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Ethnobotanical notes about some uses of medicinal plants in Alto Tirreno Cosentino area (Calabria, Southern Italy)

Overview of attention for article published in Journal of Ethnobiology and Ethnomedicine, November 2007
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Title
Ethnobotanical notes about some uses of medicinal plants in Alto Tirreno Cosentino area (Calabria, Southern Italy)
Published in
Journal of Ethnobiology and Ethnomedicine, November 2007
DOI 10.1186/1746-4269-3-34
Pubmed ID
Authors

Maria Lucia Leporatti, Massimo Impieri

Abstract

The present paper contributes to enrich the ethnobotanical knowledge of Calabria region (Southern Italy). Research was carried out in Alto Tirreno Cosentino, a small area lying between the Tyrrhenian coast and the Pollino National Park. In the area studied medicinal plants still play a small role among farmers, shepherds and other people who live far from villages and built-up areas. Information was collected by interviewing native people, mainly elderly - engaged in farming and stock-raising activities - and housewives. The plants collected, indicated by the locals, have been identified according to "Flora d'Italia". The exsiccata vouchers are preserved in the authors' own herbaria. 52 medicinal species belonging to 35 families are listed in this article. The family, botanical and vernacular name, part of the plant used and respective manipulation are reported there and, when present, similar or identical uses in different parts of Calabria or other Italian regions are also indicated. Labiatae, Rosaceae and Leguminosae are the families most frequently present, whilst Compositae and Brassicaceae are almost absent. The uses of the recorded species relate to minor ailments, mainly those of the skin (15 species), respiratory apparatus diseases (11), toothache, decay etc. (10) and rheumatic pains (8). The easy availability of these remedies provides a quick way of curing various minor complaints such as tooth-ache, belly and rheumatic pain and headaches and can also serve as first aid as cicatrizing, lenitive, haemostatic agents etc. The role in veterinary medicine is, on the contrary, more important: sores, ulcers, tinea, dermatitis, gangrenous wounds of cattle, and even respiratory ailments are usually cured by resort to plants.

Twitter Demographics

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Mendeley readers

The data shown below were compiled from readership statistics for 27 Mendeley readers of this research output. Click here to see the associated Mendeley record.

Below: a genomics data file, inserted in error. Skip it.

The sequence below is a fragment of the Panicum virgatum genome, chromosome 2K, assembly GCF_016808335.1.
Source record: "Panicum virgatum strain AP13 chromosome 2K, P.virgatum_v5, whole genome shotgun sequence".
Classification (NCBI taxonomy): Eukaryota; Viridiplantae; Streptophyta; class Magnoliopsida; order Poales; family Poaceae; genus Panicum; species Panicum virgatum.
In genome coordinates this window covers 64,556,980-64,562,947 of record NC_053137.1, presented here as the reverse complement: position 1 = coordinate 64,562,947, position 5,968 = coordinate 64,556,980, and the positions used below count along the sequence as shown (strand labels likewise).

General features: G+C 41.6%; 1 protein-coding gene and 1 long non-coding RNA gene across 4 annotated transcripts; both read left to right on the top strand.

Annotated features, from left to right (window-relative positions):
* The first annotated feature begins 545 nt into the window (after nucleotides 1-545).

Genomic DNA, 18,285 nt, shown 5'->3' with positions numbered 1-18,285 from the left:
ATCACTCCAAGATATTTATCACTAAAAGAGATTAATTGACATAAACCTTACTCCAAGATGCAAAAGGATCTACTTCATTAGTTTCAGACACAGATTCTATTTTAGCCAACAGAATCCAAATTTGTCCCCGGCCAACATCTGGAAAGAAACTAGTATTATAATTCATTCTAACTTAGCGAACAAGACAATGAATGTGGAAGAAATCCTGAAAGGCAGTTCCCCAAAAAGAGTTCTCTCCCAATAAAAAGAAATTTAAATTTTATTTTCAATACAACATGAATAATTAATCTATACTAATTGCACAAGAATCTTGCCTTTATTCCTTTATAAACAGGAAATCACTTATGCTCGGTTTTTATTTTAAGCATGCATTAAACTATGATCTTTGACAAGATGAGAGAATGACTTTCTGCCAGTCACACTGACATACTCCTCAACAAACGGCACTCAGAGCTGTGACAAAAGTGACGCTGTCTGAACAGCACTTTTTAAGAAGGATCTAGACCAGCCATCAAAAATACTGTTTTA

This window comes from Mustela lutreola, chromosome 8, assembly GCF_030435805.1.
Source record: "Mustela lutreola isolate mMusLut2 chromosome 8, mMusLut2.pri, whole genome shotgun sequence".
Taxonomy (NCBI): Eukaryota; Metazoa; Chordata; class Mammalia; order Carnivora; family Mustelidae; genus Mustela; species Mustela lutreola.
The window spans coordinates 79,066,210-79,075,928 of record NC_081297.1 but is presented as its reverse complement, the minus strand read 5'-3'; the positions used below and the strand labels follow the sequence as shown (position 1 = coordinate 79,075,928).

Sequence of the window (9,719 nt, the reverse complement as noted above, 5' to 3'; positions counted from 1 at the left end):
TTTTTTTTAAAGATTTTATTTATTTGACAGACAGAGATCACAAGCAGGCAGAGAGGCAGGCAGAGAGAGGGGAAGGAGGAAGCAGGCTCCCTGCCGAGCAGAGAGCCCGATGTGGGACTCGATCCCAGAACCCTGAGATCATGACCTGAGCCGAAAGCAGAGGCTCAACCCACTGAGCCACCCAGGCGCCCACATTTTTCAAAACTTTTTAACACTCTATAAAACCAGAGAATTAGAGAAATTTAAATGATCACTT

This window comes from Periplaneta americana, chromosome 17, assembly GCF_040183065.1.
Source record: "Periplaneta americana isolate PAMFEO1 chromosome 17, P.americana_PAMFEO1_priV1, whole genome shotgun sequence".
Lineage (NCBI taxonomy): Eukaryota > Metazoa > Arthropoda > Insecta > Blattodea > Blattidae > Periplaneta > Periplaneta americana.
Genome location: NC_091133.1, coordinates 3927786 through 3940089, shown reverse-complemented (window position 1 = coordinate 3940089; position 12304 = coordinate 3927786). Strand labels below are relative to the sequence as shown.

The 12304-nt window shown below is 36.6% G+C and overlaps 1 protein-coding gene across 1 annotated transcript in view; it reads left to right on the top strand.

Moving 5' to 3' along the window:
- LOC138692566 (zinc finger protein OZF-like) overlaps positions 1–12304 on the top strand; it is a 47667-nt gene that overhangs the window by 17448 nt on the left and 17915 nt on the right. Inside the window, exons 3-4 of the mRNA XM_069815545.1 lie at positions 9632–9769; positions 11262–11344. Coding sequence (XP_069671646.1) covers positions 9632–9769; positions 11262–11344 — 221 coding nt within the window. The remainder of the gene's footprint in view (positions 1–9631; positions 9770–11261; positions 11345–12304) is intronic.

Geographical breakdown

Country Count As %
Malaysia 1 4%
Italy 1 4%
Unknown 25 93%

Demographic breakdown

Readers by professional status Count As %
Student > Ph. D. Student 10 37%
Researcher 5 19%
Student > Bachelor 3 11%
Student > Postgraduate 3 11%
Student > Master 2 7%
Other 4 15%
Readers by discipline Count As %
Agricultural and Biological Sciences 8 30%
Chemistry 4 15%
Environmental Science 3 11%
Pharmacology, Toxicology and Pharmaceutical Science 3 11%
Social Sciences 3 11%
Other 6 22%

Attention Score in Context

This research output has an Altmetric Attention Score of 1. This is our high-level measure of the quality and quantity of online attention that it has received. This Attention Score, as well as the ranking and number of research outputs shown below, was calculated when the research output was last mentioned on 22 May 2015.
All research outputs
#9,962,443
of 12,444,975 outputs
Outputs from Journal of Ethnobiology and Ethnomedicine
#485
of 558 outputs
Outputs of similar age
#160,102
of 230,551 outputs
Outputs of similar age from Journal of Ethnobiology and Ethnomedicine
#18
of 23 outputs
Altmetric has tracked 12,444,975 research outputs across all sources so far. This one is in the 11th percentile – i.e., 11% of other outputs scored the same or lower than it.
So far Altmetric has tracked 558 research outputs from this source. They receive a mean Attention Score of 4.4. This one is in the 6th percentile – i.e., 6% of its peers scored the same or lower than it.
Older research outputs will score higher simply because they've had more time to accumulate mentions. To account for age we can compare this Altmetric Attention Score to the 230,551 tracked outputs that were published within six weeks on either side of this one in any source. This one is in the 17th percentile – i.e., 17% of its contemporaries scored the same or lower than it.
We're also able to compare this research output to 23 others from the same source and published within six weeks on either side of this one. This one is in the 4th percentile – i.e., 4% of its contemporaries scored the same or lower than it.